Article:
Oklahoma Supreme Court

Stuart Ostler / Oklahoma Capitol

The Oklahoma Supreme Court has denied Gov. Kevin Stitt’s request it rehear a case in which the court ruled gaming compacts he signed with two tribes were invalid.

The court denied Stitt’s request Monday without comment.

Stuart Ostler / Oklahoma Capitol

OKLAHOMA CITY (AP) — A proposed state question to overturn Oklahoma’s ‘permitless carry’ law has been rejected, while another question to legalize marijuana statewide may proceed, the Oklahoma Supreme Court ruled Tuesday in separate cases.

Stuart Ostler / Oklahoma Capitol

OKLAHOMA CITY (AP) — Oklahoma’s Republican legislative leaders asked the state Supreme Court on Thursday to settle whether Gov. Kevin Stitt overstepped his authority when he reached deals with two Native American tribes to allow sports gambling.

That was Attorney General Mike Hunter’s conclusion in a formal opinion and letter to the U.S. Interior secretary last month.

The Yes on 805 campaign on Friday presented its case to the Oklahoma Supreme Court in a request to force the Secretary of State’s office to accept signatures to put a sentencing reform state question on the ballot.

The campaign filed a writ of mandamus last week asking the court to require its signatures be accepted in time to place State Question 805 on a 2020 ballot.

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On Monday, the Oklahoma Supreme Court struck down a requirement that absentee ballots be notarized.

Thursday, Gov. Kevin Stitt signed a bill reinstating it.

The Senate passed Senate Bill 210 earlier in the day on a party-line vote. It enshrines the notarization requirement in state law.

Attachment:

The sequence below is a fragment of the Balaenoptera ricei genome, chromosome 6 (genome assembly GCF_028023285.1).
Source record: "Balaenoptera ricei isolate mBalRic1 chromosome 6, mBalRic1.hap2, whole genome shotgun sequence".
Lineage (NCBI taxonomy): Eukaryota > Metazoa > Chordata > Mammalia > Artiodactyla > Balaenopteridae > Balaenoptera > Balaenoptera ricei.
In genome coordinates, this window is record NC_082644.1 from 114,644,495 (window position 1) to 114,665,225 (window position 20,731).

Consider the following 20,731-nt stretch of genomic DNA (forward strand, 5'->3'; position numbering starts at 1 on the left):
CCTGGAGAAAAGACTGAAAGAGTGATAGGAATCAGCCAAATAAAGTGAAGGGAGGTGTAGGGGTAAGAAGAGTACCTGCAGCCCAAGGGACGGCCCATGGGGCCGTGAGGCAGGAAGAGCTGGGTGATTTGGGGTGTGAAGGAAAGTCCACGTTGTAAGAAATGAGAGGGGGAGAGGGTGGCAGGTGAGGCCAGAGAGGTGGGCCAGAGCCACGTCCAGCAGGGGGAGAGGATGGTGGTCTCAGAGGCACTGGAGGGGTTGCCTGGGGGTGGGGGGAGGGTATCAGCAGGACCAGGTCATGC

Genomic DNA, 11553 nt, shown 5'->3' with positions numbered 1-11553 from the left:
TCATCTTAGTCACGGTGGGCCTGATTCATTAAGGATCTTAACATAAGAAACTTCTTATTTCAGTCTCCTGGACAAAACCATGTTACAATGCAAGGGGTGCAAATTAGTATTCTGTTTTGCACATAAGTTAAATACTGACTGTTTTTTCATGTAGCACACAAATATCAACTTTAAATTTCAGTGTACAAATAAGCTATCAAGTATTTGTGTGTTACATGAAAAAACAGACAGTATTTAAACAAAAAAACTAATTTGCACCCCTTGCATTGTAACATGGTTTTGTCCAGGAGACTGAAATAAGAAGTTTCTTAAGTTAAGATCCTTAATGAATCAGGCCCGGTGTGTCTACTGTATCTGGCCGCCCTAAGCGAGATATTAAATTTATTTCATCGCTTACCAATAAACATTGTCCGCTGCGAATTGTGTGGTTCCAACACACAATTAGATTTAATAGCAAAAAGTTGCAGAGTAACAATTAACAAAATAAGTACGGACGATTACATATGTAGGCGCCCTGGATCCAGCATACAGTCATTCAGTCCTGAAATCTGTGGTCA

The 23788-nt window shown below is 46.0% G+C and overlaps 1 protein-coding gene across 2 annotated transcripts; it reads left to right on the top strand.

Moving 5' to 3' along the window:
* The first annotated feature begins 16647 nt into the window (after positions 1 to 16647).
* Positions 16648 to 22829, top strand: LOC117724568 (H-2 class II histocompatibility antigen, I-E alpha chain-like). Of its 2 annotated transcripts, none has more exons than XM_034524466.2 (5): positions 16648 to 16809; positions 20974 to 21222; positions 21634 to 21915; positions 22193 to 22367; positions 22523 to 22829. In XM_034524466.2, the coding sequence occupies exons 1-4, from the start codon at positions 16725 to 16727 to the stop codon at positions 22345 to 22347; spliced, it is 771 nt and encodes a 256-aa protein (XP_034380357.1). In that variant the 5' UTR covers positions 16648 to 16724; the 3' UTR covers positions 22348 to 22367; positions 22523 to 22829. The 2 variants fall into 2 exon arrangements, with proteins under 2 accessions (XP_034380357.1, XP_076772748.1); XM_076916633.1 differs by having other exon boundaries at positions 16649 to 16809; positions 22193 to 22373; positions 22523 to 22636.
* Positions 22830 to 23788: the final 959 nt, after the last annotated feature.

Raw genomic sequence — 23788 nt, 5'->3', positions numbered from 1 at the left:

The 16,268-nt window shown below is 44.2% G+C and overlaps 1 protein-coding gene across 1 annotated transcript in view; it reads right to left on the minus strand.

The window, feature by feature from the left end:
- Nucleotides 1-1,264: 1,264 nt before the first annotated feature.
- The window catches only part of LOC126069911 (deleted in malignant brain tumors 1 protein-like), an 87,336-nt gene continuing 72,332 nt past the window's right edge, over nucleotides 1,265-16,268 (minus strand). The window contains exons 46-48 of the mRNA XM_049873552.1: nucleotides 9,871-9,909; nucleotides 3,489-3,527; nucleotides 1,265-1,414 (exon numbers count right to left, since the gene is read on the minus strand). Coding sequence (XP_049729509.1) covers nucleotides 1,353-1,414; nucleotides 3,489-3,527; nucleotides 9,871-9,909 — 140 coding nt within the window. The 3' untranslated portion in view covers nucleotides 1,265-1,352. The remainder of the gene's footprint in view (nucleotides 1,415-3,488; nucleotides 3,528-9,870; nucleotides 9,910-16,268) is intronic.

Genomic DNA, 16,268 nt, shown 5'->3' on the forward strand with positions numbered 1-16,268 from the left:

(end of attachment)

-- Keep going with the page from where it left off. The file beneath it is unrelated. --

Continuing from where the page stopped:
Stuart Ostler / Oklahoma Capitol

In a 6–3 decision, the Oklahoma Supreme Court ruled on Monday Oklahomans can cast their absentee ballots with just a signed affidavit.

The League of Women Voters of Oklahoma and two individual women sued the state election board secretary, asking the court to throw out a requirement absentee ballots be notarized. They said it could hurt voter turnout in elections during the COVID-19 pandemic.

Serge Melki on Flickr, licensed under CC BY 2.0

OKLAHOMA CITY (AP) — The League of Women Voters of Oklahoma and two voters at high risk of contracting the coronavirus are suing the state to make it easier for residents to cast absentee ballots by mail.

Matt Trotter / KWGS

In response to an order from the Oklahoma Supreme Court, a budget board led by Gov. Kevin Stitt will meet Monday afternoon.

House Speaker Charles McCall and Senate President Pro Tempore Greg Treat asked the high court to weigh in on the dispute between them and Stitt. The lawmakers want the court to order the Board of Equalization, chaired by Stitt, to meet and declare a revenue failure.

Chief Justice Noma Gurich also set oral arguments in the case for Tuesday before a Supreme Court referee.